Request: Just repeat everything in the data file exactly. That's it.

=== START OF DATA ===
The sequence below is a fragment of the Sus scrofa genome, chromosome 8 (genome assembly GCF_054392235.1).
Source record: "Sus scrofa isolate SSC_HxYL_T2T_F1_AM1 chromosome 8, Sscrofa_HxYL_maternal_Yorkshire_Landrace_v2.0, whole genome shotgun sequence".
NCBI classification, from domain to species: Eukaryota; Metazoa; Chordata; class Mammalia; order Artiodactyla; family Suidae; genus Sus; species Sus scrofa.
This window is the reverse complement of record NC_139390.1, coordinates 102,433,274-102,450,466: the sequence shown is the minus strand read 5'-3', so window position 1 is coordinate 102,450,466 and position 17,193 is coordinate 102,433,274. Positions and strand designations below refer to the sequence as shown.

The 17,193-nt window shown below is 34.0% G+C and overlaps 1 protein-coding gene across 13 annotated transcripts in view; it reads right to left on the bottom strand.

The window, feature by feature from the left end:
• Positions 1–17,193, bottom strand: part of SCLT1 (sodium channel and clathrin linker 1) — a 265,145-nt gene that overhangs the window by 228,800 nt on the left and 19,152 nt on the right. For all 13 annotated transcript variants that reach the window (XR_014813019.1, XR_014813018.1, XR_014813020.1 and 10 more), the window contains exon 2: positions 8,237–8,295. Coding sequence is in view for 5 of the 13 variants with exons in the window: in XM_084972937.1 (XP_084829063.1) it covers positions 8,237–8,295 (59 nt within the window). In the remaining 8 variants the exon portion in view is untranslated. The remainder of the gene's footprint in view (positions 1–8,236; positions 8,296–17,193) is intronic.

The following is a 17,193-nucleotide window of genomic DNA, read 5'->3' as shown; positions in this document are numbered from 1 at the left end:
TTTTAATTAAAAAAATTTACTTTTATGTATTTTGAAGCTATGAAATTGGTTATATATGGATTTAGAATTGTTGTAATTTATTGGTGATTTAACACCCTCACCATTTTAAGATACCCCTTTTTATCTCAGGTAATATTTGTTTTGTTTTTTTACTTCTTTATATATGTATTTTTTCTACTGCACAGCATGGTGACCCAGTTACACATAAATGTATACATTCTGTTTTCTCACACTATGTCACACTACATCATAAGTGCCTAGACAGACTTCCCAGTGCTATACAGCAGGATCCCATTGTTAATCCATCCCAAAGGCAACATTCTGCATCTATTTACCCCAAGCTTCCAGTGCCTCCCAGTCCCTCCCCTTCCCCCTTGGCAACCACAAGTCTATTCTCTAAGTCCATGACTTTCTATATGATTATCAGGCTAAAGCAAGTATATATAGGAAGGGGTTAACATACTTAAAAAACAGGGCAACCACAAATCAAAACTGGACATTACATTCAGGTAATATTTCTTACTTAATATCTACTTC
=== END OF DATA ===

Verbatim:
The sequence below is a fragment of the Sus scrofa genome, chromosome 8 (genome assembly GCF_054392235.1).
Source record: "Sus scrofa isolate SSC_HxYL_T2T_F1_AM1 chromosome 8, Sscrofa_HxYL_maternal_Yorkshire_Landrace_v2.0, whole genome shotgun sequence".
NCBI classification, from domain to species: Eukaryota; Metazoa; Chordata; class Mammalia; order Artiodactyla; family Suidae; genus Sus; species Sus scrofa.
This window is the reverse complement of record NC_139390.1, coordinates 102,433,274-102,450,466: the sequence shown is the minus strand read 5'-3', so window position 1 is coordinate 102,450,466 and position 17,193 is coordinate 102,433,274. Positions and strand designations below refer to the sequence as shown.

The 17,193-nt window shown below is 34.0% G+C and overlaps 1 protein-coding gene across 13 annotated transcripts in view; it reads right to left on the bottom strand.

The window, feature by feature from the left end:
• Positions 1–17,193, bottom strand: part of SCLT1 (sodium channel and clathrin linker 1) — a 265,145-nt gene that overhangs the window by 228,800 nt on the left and 19,152 nt on the right. For all 13 annotated transcript variants that reach the window (XR_014813019.1, XR_014813018.1, XR_014813020.1 and 10 more), the window contains exon 2: positions 8,237–8,295. Coding sequence is in view for 5 of the 13 variants with exons in the window: in XM_084972937.1 (XP_084829063.1) it covers positions 8,237–8,295 (59 nt within the window). In the remaining 8 variants the exon portion in view is untranslated. The remainder of the gene's footprint in view (positions 1–8,236; positions 8,296–17,193) is intronic.

The following is a 17,193-nucleotide window of genomic DNA, read 5'->3' as shown; positions in this document are numbered from 1 at the left end:
TTTTAATTAAAAAAATTTACTTTTATGTATTTTGAAGCTATGAAATTGGTTATATATGGATTTAGAATTGTTGTAATTTATTGGTGATTTAACACCCTCACCATTTTAAGATACCCCTTTTTATCTCAGGTAATATTTGTTTTGTTTTTTTACTTCTTTATATATGTATTTTTTCTACTGCACAGCATGGTGACCCAGTTACACATAAATGTATACATTCTGTTTTCTCACACTATGTCACACTACATCATAAGTGCCTAGACAGACTTCCCAGTGCTATACAGCAGGATCCCATTGTTAATCCATCCCAAAGGCAACATTCTGCATCTATTTACCCCAAGCTTCCAGTGCCTCCCAGTCCCTCCCCTTCCCCCTTGGCAACCACAAGTCTATTCTCTAAGTCCATGACTTTCTATATGATTATCAGGCTAAAGCAAGTATATATAGGAAGGGGTTAACATACTTAAAAAACAGGGCAACCACAAATCAAAACTGGACATTACATTCAGGTAATATTTCTTACTTAATATCTACTTC